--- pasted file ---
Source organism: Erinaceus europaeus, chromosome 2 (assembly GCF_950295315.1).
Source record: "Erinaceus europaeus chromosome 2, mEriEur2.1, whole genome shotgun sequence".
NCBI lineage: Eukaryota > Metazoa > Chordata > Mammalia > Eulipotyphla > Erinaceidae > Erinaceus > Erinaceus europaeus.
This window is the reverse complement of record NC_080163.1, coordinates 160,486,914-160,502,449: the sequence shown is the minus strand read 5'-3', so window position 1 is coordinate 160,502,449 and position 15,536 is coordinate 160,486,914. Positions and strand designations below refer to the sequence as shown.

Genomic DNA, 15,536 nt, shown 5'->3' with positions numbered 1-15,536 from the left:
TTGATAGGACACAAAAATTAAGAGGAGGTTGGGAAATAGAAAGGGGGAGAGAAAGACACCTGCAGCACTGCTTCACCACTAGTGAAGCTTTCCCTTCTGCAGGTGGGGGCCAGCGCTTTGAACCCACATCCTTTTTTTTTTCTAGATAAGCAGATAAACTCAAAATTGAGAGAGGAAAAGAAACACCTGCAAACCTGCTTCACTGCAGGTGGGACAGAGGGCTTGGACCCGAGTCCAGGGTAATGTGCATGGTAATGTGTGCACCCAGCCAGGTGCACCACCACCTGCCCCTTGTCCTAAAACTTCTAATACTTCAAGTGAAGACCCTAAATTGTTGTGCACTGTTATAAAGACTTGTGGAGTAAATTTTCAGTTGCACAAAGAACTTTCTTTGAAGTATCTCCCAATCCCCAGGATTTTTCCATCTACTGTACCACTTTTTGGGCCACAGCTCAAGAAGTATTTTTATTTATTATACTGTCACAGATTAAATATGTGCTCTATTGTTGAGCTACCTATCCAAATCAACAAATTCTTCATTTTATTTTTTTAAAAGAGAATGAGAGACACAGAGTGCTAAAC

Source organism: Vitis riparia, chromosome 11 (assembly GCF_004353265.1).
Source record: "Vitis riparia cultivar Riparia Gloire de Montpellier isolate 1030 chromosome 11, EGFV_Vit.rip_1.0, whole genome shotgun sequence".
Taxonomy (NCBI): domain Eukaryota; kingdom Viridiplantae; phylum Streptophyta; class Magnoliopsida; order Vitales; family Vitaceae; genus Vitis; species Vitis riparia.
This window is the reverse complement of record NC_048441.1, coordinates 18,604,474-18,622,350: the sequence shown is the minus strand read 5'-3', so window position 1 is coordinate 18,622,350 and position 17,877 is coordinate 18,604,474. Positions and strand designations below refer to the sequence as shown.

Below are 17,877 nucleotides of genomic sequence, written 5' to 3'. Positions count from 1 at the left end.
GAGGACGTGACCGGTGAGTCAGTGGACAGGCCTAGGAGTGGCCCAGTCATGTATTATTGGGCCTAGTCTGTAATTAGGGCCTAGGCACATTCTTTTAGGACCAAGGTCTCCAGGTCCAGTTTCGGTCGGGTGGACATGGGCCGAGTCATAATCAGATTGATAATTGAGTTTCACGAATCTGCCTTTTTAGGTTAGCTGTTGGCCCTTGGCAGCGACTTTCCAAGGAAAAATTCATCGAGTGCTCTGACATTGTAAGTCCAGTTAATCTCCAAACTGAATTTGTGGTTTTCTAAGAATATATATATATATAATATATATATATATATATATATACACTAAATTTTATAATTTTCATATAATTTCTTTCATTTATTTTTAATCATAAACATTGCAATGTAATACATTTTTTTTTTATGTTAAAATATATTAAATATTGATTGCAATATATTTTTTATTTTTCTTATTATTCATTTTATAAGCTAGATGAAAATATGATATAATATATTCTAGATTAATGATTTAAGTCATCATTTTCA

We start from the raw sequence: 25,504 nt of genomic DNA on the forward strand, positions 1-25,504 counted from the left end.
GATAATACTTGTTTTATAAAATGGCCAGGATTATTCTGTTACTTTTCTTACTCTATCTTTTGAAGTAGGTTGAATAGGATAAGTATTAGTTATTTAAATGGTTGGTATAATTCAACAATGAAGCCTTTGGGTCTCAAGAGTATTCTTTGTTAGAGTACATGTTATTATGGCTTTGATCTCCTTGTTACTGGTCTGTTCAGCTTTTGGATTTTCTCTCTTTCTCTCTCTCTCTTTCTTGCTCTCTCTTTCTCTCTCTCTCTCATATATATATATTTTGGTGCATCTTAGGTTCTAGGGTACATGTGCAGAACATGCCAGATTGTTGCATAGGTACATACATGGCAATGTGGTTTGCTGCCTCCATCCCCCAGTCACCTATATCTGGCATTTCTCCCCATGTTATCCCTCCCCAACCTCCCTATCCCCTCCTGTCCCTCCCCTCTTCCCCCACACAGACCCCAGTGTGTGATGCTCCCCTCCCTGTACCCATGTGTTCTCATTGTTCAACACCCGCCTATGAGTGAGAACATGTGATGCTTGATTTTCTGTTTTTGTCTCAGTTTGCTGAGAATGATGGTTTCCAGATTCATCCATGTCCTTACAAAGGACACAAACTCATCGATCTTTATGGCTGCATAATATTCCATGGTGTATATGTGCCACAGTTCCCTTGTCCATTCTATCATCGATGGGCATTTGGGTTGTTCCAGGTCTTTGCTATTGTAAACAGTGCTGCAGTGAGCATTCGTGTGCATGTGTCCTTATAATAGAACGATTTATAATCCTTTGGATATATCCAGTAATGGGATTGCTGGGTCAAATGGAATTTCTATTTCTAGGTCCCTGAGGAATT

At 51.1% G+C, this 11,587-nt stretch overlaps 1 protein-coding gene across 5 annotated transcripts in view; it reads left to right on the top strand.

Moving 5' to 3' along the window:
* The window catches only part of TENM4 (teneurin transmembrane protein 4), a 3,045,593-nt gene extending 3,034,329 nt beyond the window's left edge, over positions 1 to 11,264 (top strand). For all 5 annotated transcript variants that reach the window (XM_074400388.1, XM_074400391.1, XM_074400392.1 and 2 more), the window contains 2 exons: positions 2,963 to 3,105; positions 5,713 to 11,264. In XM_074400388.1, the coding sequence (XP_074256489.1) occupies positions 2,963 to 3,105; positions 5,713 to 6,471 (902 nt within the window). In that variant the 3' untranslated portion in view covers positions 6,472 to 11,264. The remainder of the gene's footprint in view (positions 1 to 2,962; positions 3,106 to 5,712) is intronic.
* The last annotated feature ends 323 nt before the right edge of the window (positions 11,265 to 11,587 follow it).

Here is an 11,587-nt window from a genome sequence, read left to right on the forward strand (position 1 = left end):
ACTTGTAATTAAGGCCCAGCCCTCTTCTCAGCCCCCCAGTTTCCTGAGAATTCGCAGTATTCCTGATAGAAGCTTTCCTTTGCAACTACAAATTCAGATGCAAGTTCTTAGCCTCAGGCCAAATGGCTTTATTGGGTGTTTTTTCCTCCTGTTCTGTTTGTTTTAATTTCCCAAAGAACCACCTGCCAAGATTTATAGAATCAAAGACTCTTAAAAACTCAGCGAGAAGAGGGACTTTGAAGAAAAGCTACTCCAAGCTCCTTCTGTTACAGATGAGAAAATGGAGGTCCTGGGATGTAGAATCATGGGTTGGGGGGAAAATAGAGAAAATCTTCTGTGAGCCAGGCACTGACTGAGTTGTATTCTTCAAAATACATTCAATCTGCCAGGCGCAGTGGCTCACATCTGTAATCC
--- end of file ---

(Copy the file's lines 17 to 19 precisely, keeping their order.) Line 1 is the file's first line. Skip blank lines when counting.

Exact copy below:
* The window catches only part of TENM4 (teneurin transmembrane protein 4), a 3,045,593-nt gene extending 3,034,329 nt beyond the window's left edge, over positions 1 to 11,264 (top strand). For all 5 annotated transcript variants that reach the window (XM_074400388.1, XM_074400391.1, XM_074400392.1 and 2 more), the window contains 2 exons: positions 2,963 to 3,105; positions 5,713 to 11,264. In XM_074400388.1, the coding sequence (XP_074256489.1) occupies positions 2,963 to 3,105; positions 5,713 to 6,471 (902 nt within the window). In that variant the 3' untranslated portion in view covers positions 6,472 to 11,264. The remainder of the gene's footprint in view (positions 1 to 2,962; positions 3,106 to 5,712) is intronic.
* The last annotated feature ends 323 nt before the right edge of the window (positions 11,265 to 11,587 follow it).

Here is an 11,587-nt window from a genome sequence, read left to right on the forward strand (position 1 = left end):